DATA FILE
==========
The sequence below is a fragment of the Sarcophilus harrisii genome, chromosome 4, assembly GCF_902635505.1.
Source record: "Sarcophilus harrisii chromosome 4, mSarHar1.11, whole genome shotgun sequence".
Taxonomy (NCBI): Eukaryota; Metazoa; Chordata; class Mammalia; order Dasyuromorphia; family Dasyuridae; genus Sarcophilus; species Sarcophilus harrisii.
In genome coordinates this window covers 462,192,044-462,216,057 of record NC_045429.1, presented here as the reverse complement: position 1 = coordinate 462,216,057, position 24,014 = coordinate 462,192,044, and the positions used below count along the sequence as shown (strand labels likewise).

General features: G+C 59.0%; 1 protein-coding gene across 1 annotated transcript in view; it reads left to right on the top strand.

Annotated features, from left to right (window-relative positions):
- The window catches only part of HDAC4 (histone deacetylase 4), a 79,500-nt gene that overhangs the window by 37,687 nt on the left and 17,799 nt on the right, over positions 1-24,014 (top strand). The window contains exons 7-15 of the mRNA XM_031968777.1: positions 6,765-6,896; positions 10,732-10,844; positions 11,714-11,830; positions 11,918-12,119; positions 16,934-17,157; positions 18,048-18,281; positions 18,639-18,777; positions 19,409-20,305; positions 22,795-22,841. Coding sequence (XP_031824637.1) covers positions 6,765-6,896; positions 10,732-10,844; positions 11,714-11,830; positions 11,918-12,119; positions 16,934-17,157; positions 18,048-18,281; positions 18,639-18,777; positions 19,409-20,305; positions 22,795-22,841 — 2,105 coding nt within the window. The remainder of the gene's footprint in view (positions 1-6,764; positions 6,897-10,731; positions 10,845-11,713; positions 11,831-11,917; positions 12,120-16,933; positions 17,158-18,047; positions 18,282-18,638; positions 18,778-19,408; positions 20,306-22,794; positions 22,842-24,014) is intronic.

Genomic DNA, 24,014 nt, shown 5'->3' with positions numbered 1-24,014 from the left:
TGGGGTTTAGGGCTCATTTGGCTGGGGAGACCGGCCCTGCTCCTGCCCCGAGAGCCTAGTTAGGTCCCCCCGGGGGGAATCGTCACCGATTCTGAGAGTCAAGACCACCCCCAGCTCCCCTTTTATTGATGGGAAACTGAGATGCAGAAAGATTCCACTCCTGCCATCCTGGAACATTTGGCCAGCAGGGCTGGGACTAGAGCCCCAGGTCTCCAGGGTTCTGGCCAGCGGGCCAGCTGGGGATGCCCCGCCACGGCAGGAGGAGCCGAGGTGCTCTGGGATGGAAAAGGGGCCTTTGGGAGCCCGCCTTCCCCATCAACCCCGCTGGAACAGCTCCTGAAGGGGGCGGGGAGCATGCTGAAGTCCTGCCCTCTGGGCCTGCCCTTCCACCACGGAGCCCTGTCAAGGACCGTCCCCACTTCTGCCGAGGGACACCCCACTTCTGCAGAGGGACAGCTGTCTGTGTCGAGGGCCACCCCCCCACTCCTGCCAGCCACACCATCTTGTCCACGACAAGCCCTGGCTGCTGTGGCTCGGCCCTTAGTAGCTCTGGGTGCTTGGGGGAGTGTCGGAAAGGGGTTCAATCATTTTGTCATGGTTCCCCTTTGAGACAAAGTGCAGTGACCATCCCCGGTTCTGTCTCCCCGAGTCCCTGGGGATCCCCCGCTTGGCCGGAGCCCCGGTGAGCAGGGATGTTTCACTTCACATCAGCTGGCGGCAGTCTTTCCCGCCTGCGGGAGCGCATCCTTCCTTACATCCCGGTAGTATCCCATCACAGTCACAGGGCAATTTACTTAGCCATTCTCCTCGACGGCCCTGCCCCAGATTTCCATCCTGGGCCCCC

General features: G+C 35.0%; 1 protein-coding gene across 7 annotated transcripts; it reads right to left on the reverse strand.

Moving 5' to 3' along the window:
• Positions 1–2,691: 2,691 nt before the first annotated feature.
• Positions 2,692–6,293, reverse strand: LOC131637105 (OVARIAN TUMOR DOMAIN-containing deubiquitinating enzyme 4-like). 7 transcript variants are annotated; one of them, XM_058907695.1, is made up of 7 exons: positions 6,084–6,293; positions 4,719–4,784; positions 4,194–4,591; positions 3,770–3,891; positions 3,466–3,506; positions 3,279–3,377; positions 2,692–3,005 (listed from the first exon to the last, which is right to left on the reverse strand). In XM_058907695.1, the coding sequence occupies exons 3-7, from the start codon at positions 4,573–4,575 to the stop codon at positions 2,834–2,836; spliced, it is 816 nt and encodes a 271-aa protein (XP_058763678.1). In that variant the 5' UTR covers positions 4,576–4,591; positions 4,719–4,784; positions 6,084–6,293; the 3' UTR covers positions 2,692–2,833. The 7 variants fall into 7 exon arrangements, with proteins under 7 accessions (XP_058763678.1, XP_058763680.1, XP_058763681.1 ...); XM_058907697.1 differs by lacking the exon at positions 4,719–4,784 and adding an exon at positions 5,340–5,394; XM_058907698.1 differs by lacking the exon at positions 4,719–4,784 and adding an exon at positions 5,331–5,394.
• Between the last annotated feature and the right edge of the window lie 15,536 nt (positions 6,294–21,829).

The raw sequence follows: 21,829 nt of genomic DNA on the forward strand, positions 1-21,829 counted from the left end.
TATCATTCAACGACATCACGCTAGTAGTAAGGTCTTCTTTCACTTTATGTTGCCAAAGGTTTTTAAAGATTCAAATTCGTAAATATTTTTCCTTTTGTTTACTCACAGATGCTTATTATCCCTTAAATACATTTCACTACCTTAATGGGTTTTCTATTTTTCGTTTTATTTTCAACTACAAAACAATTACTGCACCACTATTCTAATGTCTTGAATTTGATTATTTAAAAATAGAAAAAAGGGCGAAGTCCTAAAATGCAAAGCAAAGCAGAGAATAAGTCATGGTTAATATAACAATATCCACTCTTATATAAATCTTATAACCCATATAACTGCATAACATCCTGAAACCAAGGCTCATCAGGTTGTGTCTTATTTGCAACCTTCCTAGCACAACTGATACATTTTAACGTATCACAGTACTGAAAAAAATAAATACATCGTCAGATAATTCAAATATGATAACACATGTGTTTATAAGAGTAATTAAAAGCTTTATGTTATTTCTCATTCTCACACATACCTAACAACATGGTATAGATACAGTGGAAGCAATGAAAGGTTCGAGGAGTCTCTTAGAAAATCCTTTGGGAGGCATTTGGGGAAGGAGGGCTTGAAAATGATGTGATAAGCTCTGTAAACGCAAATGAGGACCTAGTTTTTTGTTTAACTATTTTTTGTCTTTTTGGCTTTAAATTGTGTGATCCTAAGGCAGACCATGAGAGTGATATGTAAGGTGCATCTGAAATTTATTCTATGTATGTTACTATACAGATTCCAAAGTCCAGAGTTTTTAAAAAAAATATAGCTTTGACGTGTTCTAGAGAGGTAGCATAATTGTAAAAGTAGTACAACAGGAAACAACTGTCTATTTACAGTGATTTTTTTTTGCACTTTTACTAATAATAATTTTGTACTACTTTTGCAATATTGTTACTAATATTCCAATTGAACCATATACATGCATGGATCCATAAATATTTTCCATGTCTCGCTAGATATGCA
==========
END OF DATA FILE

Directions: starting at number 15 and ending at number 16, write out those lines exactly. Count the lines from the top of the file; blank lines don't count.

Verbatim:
The raw sequence follows: 21,829 nt of genomic DNA on the forward strand, positions 1-21,829 counted from the left end.
TATCATTCAACGACATCACGCTAGTAGTAAGGTCTTCTTTCACTTTATGTTGCCAAAGGTTTTTAAAGATTCAAATTCGTAAATATTTTTCCTTTTGTTTACTCACAGATGCTTATTATCCCTTAAATACATTTCACTACCTTAATGGGTTTTCTATTTTTCGTTTTATTTTCAACTACAAAACAATTACTGCACCACTATTCTAATGTCTTGAATTTGATTATTTAAAAATAGAAAAAAGGGCGAAGTCCTAAAATGCAAAGCAAAGCAGAGAATAAGTCATGGTTAATATAACAATATCCACTCTTATATAAATCTTATAACCCATATAACTGCATAACATCCTGAAACCAAGGCTCATCAGGTTGTGTCTTATTTGCAACCTTCCTAGCACAACTGATACATTTTAACGTATCACAGTACTGAAAAAAATAAATACATCGTCAGATAATTCAAATATGATAACACATGTGTTTATAAGAGTAATTAAAAGCTTTATGTTATTTCTCATTCTCACACATACCTAACAACATGGTATAGATACAGTGGAAGCAATGAAAGGTTCGAGGAGTCTCTTAGAAAATCCTTTGGGAGGCATTTGGGGAAGGAGGGCTTGAAAATGATGTGATAAGCTCTGTAAACGCAAATGAGGACCTAGTTTTTTGTTTAACTATTTTTTGTCTTTTTGGCTTTAAATTGTGTGATCCTAAGGCAGACCATGAGAGTGATATGTAAGGTGCATCTGAAATTTATTCTATGTATGTTACTATACAGATTCCAAAGTCCAGAGTTTTTAAAAAAAATATAGCTTTGACGTGTTCTAGAGAGGTAGCATAATTGTAAAAGTAGTACAACAGGAAACAACTGTCTATTTACAGTGATTTTTTTTTGCACTTTTACTAATAATAATTTTGTACTACTTTTGCAATATTGTTACTAATATTCCAATTGAACCATATACATGCATGGATCCATAAATATTTTCCATGTCTCGCTAGATATGCA